In Linux, the simplest way to assign responsibilities to the users is to create a group with specified permissions and add the users to the group. Groups allow us to organize and administer the users by setting a predefined set of privileges for the group. This guide will follow the below-mentioned timeline for this article:
- What are Groups in Linux?
- How to Create Groups in Linux?
- Additional Tips About Groups in Linux
Let’s get started.
What are Groups in Linux?
A group helps assign different roles and permission to the group members collectively instead of setting the permissions to everyone. Every group information is stored in the default group file “/etc/group”. In Linux, the groups are of two types:
- System groups (Primary)
- Normal groups (Secondary)
This group is created for a specific system when creating a new user. The files created by the user are automatically added to its system group.
The groups created by the users are normal groups, and a user can be a member of several normal groups. These groups are created to manage the files and applications for the group members giving desired permission (read, write, and execute) to every member.
Let’s start creating groups.
How to Create Groups in Linux?
Creating a group in Linux is the basic administrative task for which the user should log in as the root user or have sudo privileges. Let’s execute the different approaches to create a group.
Groups are created in Linux using the “groupadd” command, which has the following syntax:
$ groupadd [options] groupname
The components of the syntax are as follows:
- groupadd: It represents the groupadd command used to create the group.
- options: It is replaced with the specified option of the groupadd command to perform a specific task.
- groupname: Replace this with the desired group name.
Let’s check the options in the “groupadd” command for creating the groups in Linux.
The groupadd command comes with the following options/flags in Linux:
|-g||Create a group with a specific GID using the “g” option.|
|-K||Override the default /etc/login/.defs file.|
|-o||Create the group with an existing (duplicate) GID.|
|-p||This option allows the user to create a group that is password protected.|
|-r||Use the “r” for creating the system group.|
Example 1: Create a Normal Group in Linux
Creating a group is a basic administrative task in Linux. The groupadd command is utilized for creating a group. For instance, to create a new group named “testgroup”, execute the below-written command:
$ sudo groupadd testgroup
The existing group information is stored in the “/etc/group” and “/etc/gshadow” system files. After creating the group “testgroup”, its information is stored in these default system files.
To verify the successful creation of the “testgroup”, use the following command:
$ getent group | grep testgroup
The output shows the group name and Group ID (GID) of the “testgroup” which shows the group is successfully created.
Example 2: Create a System Group in Linux
The usage of the groupadd command “r” flag allows the creation a system group. For example, to create a system group named “TestSystemGroup”, the following command is used:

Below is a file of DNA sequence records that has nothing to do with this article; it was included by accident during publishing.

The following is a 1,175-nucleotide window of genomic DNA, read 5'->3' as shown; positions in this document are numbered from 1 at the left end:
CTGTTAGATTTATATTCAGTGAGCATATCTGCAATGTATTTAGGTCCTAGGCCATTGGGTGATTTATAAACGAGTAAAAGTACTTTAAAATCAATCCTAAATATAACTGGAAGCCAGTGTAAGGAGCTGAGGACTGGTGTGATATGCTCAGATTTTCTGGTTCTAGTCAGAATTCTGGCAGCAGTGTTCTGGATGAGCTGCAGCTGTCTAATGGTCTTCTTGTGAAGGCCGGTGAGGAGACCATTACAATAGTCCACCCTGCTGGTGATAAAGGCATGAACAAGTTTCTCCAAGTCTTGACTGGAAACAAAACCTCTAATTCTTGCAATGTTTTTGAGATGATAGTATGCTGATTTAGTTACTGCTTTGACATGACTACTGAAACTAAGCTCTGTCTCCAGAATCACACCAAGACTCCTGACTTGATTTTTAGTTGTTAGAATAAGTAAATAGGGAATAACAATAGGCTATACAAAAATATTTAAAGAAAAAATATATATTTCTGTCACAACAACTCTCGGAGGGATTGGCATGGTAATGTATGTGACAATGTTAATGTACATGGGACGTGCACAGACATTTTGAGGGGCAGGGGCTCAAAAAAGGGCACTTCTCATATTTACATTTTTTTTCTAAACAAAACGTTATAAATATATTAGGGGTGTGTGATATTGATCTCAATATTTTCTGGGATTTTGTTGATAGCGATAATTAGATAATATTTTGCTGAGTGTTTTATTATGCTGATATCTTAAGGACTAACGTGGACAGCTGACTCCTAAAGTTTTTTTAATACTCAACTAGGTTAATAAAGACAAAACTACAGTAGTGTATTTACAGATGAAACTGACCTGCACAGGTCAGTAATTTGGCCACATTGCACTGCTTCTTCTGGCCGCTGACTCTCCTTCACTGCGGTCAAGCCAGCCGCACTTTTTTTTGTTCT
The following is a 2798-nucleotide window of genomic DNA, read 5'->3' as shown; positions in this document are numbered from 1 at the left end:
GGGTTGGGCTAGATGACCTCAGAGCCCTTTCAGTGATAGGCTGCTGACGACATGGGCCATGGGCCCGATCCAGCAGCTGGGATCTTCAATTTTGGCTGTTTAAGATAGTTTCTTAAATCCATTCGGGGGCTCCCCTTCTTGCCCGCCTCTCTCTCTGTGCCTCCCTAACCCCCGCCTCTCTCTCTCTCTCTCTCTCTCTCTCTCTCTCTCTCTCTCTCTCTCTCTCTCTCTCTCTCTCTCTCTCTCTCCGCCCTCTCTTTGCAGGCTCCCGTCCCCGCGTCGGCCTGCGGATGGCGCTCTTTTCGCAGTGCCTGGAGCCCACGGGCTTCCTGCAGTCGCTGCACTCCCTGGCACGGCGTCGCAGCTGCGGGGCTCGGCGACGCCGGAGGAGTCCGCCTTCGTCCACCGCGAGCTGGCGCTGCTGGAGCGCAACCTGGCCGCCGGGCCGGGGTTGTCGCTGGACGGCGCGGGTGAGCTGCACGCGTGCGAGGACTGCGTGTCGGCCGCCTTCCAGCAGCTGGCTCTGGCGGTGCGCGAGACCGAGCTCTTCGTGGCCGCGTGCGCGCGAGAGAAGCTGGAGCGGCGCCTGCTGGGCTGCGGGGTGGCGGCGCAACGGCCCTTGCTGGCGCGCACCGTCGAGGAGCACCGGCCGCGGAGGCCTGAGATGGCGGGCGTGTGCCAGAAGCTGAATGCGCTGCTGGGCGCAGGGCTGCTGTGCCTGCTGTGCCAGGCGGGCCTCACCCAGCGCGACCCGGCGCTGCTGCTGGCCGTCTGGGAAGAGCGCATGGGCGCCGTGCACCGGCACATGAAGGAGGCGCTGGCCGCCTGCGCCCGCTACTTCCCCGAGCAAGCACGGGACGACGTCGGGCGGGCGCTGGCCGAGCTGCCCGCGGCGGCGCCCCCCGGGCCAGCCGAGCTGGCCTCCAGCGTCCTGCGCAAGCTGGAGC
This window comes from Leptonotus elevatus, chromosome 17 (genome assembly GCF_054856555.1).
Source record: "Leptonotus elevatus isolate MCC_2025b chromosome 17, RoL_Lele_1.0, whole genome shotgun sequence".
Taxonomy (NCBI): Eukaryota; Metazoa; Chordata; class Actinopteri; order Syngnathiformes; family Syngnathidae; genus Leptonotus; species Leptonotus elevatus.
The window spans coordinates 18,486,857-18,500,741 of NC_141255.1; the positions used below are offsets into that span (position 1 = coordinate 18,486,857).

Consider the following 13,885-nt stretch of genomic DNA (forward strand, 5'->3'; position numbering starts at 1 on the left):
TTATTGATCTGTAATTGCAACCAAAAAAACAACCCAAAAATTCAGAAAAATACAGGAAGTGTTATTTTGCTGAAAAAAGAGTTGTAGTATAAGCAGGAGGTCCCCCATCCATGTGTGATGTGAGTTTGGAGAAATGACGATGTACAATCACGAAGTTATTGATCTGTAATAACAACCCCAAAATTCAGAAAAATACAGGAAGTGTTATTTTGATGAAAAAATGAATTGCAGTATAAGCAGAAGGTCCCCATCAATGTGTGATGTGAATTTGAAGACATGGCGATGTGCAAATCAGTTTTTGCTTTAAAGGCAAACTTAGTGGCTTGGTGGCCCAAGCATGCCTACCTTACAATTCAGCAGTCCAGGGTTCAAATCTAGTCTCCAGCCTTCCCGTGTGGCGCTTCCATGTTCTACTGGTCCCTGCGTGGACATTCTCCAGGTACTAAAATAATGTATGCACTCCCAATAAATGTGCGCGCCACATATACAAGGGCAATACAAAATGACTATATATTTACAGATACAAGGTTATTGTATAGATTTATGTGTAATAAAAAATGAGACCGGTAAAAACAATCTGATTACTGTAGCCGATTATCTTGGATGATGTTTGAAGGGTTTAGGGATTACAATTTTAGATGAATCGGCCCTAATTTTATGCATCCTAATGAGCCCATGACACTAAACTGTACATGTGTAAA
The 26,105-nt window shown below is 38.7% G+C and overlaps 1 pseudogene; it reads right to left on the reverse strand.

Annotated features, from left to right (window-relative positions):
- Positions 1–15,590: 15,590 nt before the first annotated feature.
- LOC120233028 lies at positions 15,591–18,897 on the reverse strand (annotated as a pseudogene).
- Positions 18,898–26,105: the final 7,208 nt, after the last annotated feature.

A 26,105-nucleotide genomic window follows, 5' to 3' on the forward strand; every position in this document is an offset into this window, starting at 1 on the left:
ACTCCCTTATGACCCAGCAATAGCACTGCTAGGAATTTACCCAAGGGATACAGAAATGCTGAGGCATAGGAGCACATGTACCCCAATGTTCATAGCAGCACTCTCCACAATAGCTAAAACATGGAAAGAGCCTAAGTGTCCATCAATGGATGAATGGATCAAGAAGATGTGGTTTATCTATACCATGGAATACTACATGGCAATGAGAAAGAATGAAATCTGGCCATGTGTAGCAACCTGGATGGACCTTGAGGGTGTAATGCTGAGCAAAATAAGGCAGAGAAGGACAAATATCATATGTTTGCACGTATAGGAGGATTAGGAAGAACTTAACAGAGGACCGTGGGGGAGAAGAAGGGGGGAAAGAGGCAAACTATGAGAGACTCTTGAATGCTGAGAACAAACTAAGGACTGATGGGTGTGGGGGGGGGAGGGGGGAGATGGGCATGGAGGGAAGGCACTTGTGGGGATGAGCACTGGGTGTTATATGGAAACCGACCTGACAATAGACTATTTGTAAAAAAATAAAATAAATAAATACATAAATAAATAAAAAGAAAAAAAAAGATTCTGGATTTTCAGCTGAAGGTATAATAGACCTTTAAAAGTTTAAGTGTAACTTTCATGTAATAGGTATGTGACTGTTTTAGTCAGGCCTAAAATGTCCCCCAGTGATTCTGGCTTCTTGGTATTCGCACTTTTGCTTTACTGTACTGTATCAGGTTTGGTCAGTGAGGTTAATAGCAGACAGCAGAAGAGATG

$ sudo groupadd -r TestSystemGroup
Example 3: Create a Group Using a Specific GID
The “g” option helps to create a group with the desired Group ID (GID). For instance, to create a new group named “SampleGroup” with Group ID (GID) “5678”, execute the below command in the terminal:
Note: The getent command is used to check the group ID.
$ sudo groupadd -g 5678 SampleGroup $ getent group | grep SampleGroup
The output shows the “SampleGroup” is successfully created with the specified “5678” GID.
Example 4: Create a Group Using an Existing Group ID (GID)
The “o” option, along with “g” enables the user to create a new group with the group ID that already exists in the system. For example, to create a group “TestGroup2” with GID “5678” that exists in the system, the below command is utilized:
$ sudo groupadd -og 5678 TestGroup2
Let’s verify the groups having the GID “5678” in the system with the help of the following command:
$ getent group | grep 5678
The output displays two groups having the same GID “5678,” that will create a group of groups. When you use the “5678” GID to implement a command on a specific group, it will perform the function for both groups, which is undesirable.
Example 5: Create a Password-Protected System Group
The “p” option represents the password-protected feature of the groupadd command. To create a group named “TestPasswordGroup” by setting the group password “abc123”, execute the below-mentioned command in the terminal:
Note: The getent command is used to verify the group creation.
$ sudo groupadd -p abc123 TestPasswordGroup $ getent group | grep TestPasswordGroup
Additional Tips About Groups in Linux
Let’s discuss the common uses of the group, like deleting a group and adding a user to the group.
Delete a Group in Linux
The “groupdel” command is used to delete a group from the system. For instance, to delete a group named “SampleGroup”, the below-mentioned command is executed:
$ sudo groupdel SampleGroup
Add a User to a Specific Group
Sometimes, we need to add a new user to a group, for that, the “usermod” command is used. For example, to add a user “peter” to a group named “testgroup”, the below-mentioned command is executed:
$ sudo usermod -a -G testgroup peter
End of this informative guide.
The “groupadd” command creates a group in Linux. To create a normal group, use the“sudo groupadd <groupname>” command, and for creating a system group, execute the “sudo -r groupadd <groupname>” command in the terminal. Moreover, as discussed in this guide, a group can be created with a specific Group ID, a duplicate (Existing) Group ID, and password protection. This post has provided a brief guide to create groups in Linux.